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You ought to be in pictures

Story by Chris Graham

barry-and-marc-donkeyball.jpgI spent a few minutes in the director’s chair during the production on “Familiar Strangers,” a feature film produced by the Charlottesville-based Cavalier Films that is slated for release next year.
So you can add me to the long list of people who played a role in the making of the movie – though my role was basically to sit quietly and not screw anything up.
But that’s not the point that I’m trying to make here. Talk to Cavalier Films producer Barry Sisson, and you get it right away.

“Normal people who love these independent films can really get involved in bringing them to life. Our partners play a part in every aspect of producing our films,” said Sisson, who led a discussion of the inner workings at Cavalier that was held at The Visulite in Downtown Staunton Monday night.

“Some of the richest parts of this movie were contributions that were made by some of our partners,” Sisson said in an interview for “The Augusta Free Press Show” last week.

“We don’t promise anybody they’re going to get a part in the movie – but as it turns out, one of our partners plays a role in the movie and actually gets one of the biggest laughs in the whole film. Other partners gave us ideas for the script and helped us develop it – and some actually put their lives on hold and worked for us for six weeks in the production of the film. So they were very much a part of what this film has become,” Sisson said.

“Familiar Strangers” tells the story of a Staunton family that has grown apart as the children have grown and become adults – and comes to realize their new relationship roles over an extended family get-together centered around Thanksgiving.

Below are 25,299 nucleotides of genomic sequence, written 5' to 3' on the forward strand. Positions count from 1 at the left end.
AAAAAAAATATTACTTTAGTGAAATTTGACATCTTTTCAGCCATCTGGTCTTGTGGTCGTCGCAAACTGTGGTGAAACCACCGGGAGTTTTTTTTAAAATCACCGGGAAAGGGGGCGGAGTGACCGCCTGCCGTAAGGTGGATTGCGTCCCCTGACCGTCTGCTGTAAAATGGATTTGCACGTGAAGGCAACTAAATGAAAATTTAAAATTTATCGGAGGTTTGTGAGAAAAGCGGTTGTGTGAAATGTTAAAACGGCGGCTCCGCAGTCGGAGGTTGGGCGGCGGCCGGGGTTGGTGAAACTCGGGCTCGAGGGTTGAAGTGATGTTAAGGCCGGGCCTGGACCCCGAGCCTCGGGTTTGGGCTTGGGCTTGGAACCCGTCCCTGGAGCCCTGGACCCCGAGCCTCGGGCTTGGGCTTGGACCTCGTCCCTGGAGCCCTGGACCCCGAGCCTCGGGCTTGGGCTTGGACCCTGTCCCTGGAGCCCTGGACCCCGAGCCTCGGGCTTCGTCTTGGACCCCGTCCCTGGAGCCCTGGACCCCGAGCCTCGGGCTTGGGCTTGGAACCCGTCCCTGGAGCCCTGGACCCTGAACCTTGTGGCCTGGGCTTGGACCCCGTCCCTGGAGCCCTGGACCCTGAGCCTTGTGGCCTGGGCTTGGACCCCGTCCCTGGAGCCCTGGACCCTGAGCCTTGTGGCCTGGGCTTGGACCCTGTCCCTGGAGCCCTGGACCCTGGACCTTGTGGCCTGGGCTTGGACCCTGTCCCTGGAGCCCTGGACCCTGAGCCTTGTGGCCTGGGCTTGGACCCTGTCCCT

“The films that Cavalier Films wants to tell are generally smaller in scope. They’re close-in human stories. Part of that is because we have a limited budget – but part of it is our mission. We want to tell stories that people can relate to,” Sisson said.

“We want to tell stories that when people walk out of the theater, maybe they came into contact with feelings and thoughts that they haven’t had in a while. We’d love to say that you will walk out of the theater changed. And this movie is like that,” Sisson said. “It deals with a family that thinks they have big problems – but over the course of a weekend get-together over Thanksgiving, they learn to recognize that they’re all people – that even the parents are, as one of the children say, sort of weird friends. That’s the theme of the movie.”

Back to the part where regular people get a chance to make and shape the film – I was part of a focus group that screened two versions of “Familiar Strangers” at The Visulite last spring as the producers were putting their finishing touches on the picture.

“At that time, we had two versions of the film – and we were trying to decide which was the final version. I’ll tell you a funny thing that happened. We showed both of them at The Visulite to about 40 people, and then those of you who attended rated the film. We got great ratings from both screenings – in fact, the ratings were exactly the same on both versions. So it didn’t help us make a decision,” Sisson said.

Good news – I didn’t screw that up, either.


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Chris Graham is the executive editor of The Augusta Free Press.

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